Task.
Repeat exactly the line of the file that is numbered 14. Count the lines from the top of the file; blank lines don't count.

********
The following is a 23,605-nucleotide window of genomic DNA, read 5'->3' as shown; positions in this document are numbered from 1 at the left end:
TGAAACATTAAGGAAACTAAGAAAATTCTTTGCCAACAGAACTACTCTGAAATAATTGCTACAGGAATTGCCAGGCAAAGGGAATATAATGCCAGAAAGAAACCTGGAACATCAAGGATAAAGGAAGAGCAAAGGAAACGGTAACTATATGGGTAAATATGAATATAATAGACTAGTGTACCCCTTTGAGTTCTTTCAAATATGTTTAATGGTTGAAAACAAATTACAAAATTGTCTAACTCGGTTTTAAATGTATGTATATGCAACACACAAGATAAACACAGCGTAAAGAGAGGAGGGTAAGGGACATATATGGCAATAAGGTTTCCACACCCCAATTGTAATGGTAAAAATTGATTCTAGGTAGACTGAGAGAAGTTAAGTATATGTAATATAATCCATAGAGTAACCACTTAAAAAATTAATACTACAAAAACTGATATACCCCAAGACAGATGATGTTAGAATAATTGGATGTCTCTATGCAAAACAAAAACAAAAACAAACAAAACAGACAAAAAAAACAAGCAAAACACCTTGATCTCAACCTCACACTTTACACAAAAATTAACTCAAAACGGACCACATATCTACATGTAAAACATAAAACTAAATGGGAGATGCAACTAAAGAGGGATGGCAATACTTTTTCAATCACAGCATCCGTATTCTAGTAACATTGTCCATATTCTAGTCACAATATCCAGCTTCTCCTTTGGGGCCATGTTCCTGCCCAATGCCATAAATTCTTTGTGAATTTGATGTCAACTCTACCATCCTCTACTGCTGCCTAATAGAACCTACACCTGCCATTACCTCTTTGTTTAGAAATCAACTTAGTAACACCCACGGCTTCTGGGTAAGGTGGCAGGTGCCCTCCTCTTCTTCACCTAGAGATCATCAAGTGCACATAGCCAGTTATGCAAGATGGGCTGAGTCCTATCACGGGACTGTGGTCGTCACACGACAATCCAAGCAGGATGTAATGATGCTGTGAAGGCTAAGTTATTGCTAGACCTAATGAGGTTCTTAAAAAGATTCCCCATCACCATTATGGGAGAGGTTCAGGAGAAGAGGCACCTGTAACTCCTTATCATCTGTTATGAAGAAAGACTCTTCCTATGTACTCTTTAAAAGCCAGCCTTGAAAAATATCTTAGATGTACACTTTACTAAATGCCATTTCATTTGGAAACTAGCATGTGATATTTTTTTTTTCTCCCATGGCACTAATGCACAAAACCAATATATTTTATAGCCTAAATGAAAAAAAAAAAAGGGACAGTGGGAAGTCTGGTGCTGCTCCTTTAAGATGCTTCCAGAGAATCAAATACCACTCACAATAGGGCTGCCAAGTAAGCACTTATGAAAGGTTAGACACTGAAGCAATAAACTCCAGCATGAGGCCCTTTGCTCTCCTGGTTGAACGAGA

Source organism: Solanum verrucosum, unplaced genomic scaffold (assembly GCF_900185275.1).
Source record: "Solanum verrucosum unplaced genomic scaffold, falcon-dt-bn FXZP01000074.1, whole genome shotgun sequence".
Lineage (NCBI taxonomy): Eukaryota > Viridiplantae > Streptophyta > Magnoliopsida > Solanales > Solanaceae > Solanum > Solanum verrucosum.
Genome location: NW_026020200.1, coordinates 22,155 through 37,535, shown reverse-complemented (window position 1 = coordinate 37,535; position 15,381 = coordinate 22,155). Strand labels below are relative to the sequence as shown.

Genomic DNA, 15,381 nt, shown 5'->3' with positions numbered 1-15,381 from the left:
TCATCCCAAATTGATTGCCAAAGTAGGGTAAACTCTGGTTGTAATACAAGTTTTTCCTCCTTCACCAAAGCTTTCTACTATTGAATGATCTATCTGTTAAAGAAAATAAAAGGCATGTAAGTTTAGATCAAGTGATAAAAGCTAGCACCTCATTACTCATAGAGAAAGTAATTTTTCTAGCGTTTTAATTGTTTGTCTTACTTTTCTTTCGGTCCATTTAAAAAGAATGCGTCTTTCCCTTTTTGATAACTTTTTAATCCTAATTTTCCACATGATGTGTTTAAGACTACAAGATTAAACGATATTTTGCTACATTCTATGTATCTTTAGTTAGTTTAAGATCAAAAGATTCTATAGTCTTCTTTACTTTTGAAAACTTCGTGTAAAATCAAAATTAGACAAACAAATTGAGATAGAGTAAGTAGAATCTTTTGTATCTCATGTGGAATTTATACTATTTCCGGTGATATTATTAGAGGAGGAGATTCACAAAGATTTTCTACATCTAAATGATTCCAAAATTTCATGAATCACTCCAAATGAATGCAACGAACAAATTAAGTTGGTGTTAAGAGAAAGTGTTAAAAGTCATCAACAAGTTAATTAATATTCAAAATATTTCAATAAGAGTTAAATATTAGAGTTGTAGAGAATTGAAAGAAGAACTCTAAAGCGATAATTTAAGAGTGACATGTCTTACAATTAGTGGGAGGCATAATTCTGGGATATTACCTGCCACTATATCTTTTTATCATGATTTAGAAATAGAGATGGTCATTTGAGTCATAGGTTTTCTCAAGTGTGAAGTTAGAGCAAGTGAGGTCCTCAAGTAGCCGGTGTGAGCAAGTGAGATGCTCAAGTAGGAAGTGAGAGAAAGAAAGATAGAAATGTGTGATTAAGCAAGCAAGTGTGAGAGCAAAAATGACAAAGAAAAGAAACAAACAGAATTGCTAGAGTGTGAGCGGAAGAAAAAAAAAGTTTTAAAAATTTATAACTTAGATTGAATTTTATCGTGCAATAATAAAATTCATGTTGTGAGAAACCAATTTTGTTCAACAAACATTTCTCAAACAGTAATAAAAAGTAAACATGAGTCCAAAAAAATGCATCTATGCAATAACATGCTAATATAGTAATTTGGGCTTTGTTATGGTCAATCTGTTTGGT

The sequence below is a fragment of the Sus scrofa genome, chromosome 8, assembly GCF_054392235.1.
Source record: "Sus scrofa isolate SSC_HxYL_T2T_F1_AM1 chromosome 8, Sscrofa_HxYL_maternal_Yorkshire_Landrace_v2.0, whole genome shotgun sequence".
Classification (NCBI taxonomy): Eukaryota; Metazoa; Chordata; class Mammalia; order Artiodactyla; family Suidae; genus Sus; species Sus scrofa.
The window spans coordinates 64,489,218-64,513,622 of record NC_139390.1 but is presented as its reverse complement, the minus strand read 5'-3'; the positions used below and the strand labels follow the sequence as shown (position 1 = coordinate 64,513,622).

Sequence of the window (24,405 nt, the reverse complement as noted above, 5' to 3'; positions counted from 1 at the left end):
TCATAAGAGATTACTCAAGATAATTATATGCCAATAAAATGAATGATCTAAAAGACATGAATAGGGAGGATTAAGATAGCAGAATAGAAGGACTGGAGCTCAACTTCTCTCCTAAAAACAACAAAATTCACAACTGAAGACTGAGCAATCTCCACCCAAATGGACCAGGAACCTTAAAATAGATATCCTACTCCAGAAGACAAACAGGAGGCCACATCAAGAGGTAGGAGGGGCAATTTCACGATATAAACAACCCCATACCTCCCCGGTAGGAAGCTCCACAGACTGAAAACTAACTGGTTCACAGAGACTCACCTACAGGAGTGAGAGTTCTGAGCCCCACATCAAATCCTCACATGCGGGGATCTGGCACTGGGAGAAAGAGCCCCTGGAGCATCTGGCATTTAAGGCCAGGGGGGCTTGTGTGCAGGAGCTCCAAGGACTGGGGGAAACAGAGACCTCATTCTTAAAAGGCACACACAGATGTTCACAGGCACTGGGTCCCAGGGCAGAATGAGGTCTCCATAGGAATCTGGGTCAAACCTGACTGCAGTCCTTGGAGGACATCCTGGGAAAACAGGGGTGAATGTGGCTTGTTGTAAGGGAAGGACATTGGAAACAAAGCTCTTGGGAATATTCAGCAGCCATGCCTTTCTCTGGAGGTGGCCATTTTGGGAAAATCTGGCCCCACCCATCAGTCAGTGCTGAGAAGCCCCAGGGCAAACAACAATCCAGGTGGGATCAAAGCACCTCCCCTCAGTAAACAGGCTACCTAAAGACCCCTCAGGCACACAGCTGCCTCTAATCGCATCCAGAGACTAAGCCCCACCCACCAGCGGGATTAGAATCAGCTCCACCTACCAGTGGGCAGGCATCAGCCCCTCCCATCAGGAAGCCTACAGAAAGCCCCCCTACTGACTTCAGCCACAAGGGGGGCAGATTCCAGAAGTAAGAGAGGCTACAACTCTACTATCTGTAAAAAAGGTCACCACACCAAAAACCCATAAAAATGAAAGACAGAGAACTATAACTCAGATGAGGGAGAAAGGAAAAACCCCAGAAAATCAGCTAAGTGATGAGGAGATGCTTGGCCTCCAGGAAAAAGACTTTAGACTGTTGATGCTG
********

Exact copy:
TCATAAGAGATTACTCAAGATAATTATATGCCAATAAAATGAATGATCTAAAAGACATGAATAGGGAGGATTAAGATAGCAGAATAGAAGGACTGGAGCTCAACTTCTCTCCTAAAAACAACAAAATTCACAACTGAAGACTGAGCAATCTCCACCCAAATGGACCAGGAACCTTAAAATAGATATCCTACTCCAGAAGACAAACAGGAGGCCACATCAAGAGGTAGGAGGGGCAATTTCACGATATAAACAACCCCATACCTCCCCGGTAGGAAGCTCCACAGACTGAAAACTAACTGGTTCACAGAGACTCACCTACAGGAGTGAGAGTTCTGAGCCCCACATCAAATCCTCACATGCGGGGATCTGGCACTGGGAGAAAGAGCCCCTGGAGCATCTGGCATTTAAGGCCAGGGGGGCTTGTGTGCAGGAGCTCCAAGGACTGGGGGAAACAGAGACCTCATTCTTAAAAGGCACACACAGATGTTCACAGGCACTGGGTCCCAGGGCAGAATGAGGTCTCCATAGGAATCTGGGTCAAACCTGACTGCAGTCCTTGGAGGACATCCTGGGAAAACAGGGGTGAATGTGGCTTGTTGTAAGGGAAGGACATTGGAAACAAAGCTCTTGGGAATATTCAGCAGCCATGCCTTTCTCTGGAGGTGGCCATTTTGGGAAAATCTGGCCCCACCCATCAGTCAGTGCTGAGAAGCCCCAGGGCAAACAACAATCCAGGTGGGATCAAAGCACCTCCCCTCAGTAAACAGGCTACCTAAAGACCCCTCAGGCACACAGCTGCCTCTAATCGCATCCAGAGACTAAGCCCCACCCACCAGCGGGATTAGAATCAGCTCCACCTACCAGTGGGCAGGCATCAGCCCCTCCCATCAGGAAGCCTACAGAAAGCCCCCCTACTGACTTCAGCCACAAGGGGGGCAGATTCCAGAAGTAAGAGAGGCTACAACTCTACTATCTGTAAAAAAGGTCACCACACCAAAAACCCATAAAAATGAAAGACAGAGAACTATAACTCAGATGAGGGAGAAAGGAAAAACCCCAGAAAATCAGCTAAGTGATGAGGAGATGCTTGGCCTCCAGGAAAAAGACTTTAGACTGTTGATGCTG